This is a continuation of the series on CDT relating to relevant China issues in 2008. This article deals with Chinese Nationalism and Internet Culture. Please see also previous posts on the Developing World.
Chinese nationalism was a hot topic this year, quite the opposite of the usual criticism directed at China, whether it be her food safety issues, human rights record, environmental policies, or the authoritarian regime’s repressive techniques and censorship. Indeed, China has strived to improve its image, culminating this year with the Beijing Olympics 2008, where nationalism played an integral role in expressing the pride and glory of China’s rise and achievements. However, as in the Belgrade embassy bombing in 1999 and the anti-Japanese protests in 2005, nationalistic citizens have an agenda of their own, sometimes promoting state agenda and ideology, but not always working in favor for the government. CDT has collected these stories over the past year. Here are some of highlight events that have sparked a wave of nationalism:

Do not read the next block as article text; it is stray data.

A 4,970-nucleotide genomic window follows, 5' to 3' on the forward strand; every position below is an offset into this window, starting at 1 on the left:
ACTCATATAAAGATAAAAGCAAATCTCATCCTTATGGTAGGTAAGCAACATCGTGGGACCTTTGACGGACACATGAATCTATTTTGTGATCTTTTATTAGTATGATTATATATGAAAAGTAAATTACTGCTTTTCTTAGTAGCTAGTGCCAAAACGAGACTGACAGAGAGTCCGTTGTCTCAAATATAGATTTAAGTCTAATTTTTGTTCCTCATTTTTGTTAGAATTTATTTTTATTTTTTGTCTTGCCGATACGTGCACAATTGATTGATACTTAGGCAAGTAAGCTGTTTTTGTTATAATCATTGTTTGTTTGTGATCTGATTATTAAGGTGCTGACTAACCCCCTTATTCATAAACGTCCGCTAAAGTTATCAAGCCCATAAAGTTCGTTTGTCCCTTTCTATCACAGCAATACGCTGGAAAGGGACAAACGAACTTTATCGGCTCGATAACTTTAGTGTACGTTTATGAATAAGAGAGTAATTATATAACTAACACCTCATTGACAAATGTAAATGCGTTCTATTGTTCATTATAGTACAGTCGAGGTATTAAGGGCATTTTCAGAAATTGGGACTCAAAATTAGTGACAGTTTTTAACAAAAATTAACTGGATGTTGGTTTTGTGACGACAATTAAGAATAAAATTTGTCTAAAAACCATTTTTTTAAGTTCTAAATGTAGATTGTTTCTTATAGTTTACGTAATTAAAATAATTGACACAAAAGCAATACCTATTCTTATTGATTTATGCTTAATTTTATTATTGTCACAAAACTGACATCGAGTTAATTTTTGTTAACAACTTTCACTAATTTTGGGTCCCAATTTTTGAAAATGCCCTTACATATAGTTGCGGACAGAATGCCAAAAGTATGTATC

In the months prior to the Olympics, the Lhasa riots in March that spurred a movement of by nationalistic netizens, termed “angry youth” or fenqing by the domestic press. With the dual images of China, the nationalists sided with the “left,” (conservative), creating websites like anti-CNN.com that became a leader against the perceived Western media bias. The effect was immediate, with responses from Western media after pressure from these netizens. No one was immune to their wrath. The elite “right,”(liberals) like Southern Metropolitan Weekly editor Chang Ping, made slight criticism on the rationality of these “angry youth” and was deemed a traitor, eventually stepping down from his role as editor.